Last but not least, we have your competition. But not really. Because a competitor for one section of your business may be a strong ally in another. So you support each other when you can, and co-exist when you can’t.

How to find them

  • They take up a lot of real estate in your alert feeds for industry keywords.
  • They’ll follow and be followed by a lot of the same people as you. Same goes with attending events, Twitter chats, and trade shows.
  • The journalists and publications that write about you, write about them.

How to engage

  • Share their content. It shouldn’t be that product-focused anyway, so it might be really helpful for your own customers.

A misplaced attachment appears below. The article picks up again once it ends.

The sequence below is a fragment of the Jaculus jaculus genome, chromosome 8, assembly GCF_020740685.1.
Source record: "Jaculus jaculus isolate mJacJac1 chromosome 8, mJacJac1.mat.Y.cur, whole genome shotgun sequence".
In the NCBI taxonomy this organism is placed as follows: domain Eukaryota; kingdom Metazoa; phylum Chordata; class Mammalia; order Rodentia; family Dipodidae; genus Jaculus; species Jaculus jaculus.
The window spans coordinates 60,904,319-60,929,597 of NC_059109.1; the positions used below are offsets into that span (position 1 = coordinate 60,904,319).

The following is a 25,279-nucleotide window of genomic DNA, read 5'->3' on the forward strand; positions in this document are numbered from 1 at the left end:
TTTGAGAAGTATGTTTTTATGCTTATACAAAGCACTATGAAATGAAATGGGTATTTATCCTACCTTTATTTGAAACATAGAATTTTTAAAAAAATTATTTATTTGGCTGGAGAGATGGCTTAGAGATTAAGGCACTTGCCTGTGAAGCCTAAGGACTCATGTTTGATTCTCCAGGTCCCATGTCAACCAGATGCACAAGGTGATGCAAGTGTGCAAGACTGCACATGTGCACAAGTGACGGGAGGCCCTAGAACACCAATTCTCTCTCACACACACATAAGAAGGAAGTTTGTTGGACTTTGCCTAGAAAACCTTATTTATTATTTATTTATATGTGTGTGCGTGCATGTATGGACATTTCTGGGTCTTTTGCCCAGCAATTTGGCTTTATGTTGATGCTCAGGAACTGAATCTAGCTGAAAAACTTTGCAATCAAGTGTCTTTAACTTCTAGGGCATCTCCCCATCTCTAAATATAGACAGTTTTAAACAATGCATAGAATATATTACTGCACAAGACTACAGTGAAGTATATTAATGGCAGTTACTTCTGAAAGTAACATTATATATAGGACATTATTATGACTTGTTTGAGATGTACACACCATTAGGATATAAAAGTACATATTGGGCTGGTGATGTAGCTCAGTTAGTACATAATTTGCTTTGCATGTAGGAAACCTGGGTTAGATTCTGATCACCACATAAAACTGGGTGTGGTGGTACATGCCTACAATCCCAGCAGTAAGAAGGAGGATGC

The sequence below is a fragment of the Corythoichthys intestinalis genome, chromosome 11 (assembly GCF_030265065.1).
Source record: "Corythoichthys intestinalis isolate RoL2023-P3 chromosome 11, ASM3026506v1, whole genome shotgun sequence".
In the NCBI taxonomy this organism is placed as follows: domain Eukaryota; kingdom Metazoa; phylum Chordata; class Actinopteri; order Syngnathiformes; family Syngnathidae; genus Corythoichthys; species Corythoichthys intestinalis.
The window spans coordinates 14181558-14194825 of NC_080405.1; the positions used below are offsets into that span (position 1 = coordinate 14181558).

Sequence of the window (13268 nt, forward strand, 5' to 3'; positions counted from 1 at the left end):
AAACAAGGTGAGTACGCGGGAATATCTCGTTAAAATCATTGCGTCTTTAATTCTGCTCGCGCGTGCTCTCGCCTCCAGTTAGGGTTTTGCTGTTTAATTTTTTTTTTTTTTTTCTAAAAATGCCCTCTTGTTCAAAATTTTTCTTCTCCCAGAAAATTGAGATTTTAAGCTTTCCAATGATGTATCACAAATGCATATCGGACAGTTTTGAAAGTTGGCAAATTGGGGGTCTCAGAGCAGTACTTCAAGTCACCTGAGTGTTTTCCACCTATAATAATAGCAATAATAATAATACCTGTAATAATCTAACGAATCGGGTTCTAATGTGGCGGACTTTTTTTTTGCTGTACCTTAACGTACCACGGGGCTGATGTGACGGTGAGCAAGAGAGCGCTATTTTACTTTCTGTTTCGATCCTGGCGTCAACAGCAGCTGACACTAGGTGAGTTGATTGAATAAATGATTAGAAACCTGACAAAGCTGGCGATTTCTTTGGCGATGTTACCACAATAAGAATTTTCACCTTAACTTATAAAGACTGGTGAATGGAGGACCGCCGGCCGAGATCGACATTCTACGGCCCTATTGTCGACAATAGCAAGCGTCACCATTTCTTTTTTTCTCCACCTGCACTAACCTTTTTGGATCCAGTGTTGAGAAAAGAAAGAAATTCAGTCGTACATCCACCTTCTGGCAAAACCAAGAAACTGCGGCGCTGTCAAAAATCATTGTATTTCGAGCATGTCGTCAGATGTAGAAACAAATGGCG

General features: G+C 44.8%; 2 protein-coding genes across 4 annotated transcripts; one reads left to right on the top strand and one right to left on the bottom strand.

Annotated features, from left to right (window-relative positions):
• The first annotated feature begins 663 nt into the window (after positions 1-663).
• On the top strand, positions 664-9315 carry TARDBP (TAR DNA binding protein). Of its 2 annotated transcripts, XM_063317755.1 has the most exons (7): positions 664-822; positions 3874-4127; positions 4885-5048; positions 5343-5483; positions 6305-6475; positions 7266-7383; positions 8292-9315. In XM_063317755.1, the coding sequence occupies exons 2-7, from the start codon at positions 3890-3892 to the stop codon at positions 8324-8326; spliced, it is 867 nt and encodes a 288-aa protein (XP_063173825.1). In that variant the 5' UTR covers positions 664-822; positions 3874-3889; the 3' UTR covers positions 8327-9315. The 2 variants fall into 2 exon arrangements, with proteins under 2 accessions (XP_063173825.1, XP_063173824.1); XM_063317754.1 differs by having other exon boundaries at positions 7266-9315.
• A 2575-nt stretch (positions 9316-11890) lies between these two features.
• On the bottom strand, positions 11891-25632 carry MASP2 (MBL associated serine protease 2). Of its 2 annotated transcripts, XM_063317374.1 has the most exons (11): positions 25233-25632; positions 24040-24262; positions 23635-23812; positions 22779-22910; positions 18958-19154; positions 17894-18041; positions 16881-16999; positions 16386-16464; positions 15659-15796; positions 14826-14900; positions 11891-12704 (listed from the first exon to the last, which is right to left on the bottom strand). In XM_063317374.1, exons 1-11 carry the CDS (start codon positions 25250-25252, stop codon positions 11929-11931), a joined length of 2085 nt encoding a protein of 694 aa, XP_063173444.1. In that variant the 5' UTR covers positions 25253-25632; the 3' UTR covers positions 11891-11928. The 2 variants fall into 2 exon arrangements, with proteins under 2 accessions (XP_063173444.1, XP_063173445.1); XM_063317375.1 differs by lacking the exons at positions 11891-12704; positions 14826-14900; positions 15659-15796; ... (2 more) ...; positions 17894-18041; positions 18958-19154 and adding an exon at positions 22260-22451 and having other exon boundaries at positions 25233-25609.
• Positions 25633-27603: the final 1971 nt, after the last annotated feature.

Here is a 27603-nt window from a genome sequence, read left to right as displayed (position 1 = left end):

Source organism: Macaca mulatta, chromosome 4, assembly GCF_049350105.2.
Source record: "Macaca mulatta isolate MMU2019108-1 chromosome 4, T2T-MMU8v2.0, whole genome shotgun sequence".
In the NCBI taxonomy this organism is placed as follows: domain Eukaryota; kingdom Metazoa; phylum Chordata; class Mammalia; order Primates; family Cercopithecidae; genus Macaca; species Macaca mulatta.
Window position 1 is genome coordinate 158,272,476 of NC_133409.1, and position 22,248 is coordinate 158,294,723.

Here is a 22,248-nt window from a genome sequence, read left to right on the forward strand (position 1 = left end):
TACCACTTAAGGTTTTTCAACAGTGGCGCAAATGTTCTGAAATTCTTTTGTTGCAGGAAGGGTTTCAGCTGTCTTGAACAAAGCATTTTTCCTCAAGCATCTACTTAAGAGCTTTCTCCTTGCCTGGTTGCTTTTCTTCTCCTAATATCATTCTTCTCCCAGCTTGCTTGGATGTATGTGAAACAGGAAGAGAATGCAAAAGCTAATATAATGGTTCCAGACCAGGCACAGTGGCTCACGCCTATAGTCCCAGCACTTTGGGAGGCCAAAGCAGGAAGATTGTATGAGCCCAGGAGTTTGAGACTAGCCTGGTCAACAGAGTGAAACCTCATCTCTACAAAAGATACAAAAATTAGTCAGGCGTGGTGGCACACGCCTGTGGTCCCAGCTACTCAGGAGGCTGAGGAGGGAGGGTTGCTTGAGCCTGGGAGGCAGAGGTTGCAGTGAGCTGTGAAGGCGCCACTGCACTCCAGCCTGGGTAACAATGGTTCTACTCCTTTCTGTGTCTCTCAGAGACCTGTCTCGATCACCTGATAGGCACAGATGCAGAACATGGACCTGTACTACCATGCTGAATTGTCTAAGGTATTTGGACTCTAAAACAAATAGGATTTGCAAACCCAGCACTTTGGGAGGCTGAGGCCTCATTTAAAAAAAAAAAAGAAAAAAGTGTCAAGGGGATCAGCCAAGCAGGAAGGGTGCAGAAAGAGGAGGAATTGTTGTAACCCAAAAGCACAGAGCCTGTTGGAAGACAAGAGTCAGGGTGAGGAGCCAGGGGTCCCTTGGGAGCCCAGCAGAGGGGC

• Share company/product news that doesn’t present a clear conflict of interest. For example, tweet away if they won an award, but skip the share if they launch a new product that will be a direct competitor to yours.
  • Talk about collaborating. You two may not be a perfect fit for an official partnership, but there’s probably some way you can both help each other out.

Start talking back

A lot of the people listed above have their own goals for talking about/to you online. And of course, you always want your community to meet their goals. You can’t help them do that until you identify what type of talker they are, and then start the right kind of engagement with them.

So start talking.

What types of people do you see a lot of in your alert feed, and how do you engage with them? Let’s talk it out in the comments.

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Note: this post was originally published in May 2015 and has been updated with new information.

Brittany Berger is a content marketer helping B2B companies and entrepreneurs create unicorn content that shows personality and demands attention. Connect with her on Twitter at @thatbberg.